Mantashe echoes Zuma on born-frees, Angie Motshekga’s successes

2013-11-15 09:00

ANC secretary-general Gwede Mantashe has joined President Jacob Zuma in criticising the use of the term “born-frees” to describe those who were born after the country’s democratic transition, and in defending Basic Education Minister Angie Motshekga.

Mantashe spoke during the memorial lecture of late AmaXhosa king Hintsa kaKhawuta in Butterworth, Eastern Cape, last night.

The event was organised by the King Hintsa Public FET College, based in Butterworth, and saw hundreds of students bused to the Christian Church to hear Mantashe speak.

“I hate that term which most people use to describe our young people, calling them born-frees. It’s liberal and it is destroying our young people,” said Mantashe.

He said the term suggested those born into freedom had no history and told the audience, mostly made up of youth, to reject the use of the term.

“It says you have no history and if you have no history you are like a tree without roots. You can’t disown your own history because heritage is very important to us,” he said to loud applause.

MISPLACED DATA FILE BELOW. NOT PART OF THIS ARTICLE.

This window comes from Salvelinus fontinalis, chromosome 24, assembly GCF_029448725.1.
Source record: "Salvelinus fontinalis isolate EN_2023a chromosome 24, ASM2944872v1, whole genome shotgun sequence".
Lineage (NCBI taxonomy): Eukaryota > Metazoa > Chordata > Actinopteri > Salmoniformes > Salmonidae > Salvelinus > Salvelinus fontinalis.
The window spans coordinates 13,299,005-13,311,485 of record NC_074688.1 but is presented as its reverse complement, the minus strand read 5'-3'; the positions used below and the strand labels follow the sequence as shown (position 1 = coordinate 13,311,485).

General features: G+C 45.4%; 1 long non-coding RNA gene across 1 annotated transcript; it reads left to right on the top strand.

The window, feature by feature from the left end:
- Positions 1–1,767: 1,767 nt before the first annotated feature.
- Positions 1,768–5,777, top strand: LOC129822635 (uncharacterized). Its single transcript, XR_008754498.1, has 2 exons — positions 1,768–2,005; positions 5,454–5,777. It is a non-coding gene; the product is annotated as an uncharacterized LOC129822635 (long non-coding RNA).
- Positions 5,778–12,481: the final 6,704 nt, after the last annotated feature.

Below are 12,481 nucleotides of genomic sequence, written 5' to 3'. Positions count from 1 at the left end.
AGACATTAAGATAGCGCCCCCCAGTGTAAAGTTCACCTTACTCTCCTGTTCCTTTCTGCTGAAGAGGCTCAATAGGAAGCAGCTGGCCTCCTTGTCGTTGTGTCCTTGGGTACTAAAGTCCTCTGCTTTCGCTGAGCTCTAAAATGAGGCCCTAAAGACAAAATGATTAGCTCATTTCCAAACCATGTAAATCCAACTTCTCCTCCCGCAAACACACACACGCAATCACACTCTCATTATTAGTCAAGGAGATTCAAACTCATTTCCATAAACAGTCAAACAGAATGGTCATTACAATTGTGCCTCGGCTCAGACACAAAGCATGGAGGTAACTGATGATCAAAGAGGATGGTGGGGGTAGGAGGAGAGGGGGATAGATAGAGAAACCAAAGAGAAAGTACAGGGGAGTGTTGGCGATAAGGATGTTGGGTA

Mantashe, who started his address by apologising for arriving late, also defended Basic Education Minister Angie Motshekga. Teachers’ union Sadtu has repeatedly called for her sacking.

Mantashe arrived at the Christian Centre at 8.40pm, though he was billed to speak at 5pm and many who had come to listen to him left disappointed.

He said criticism towards Motshekga was unjustified, charging that under her leadership matric results had improved significantly.

He also credited her for introducing the Annual National Assessment (ANA), which he said was one of the greatest tools that sought to improve the standard of education in the country.

Mantashe also took a swipe at recently defected ANC stalwart in the Eastern Cape, Mkhangeli Matomela, who left the party because he thought it was part of the anti-Christ movement.

“The ANC is deeply integrated to Christianity,” he said.

On Hintsa, the Xhosa monarch and warrior who died in 1835, Mantashe said it was fitting and an honour to have the college named after him [Hintsa].

Mantashe described Hintsa as a generous ruler who was alert to the dangers of capitalism.

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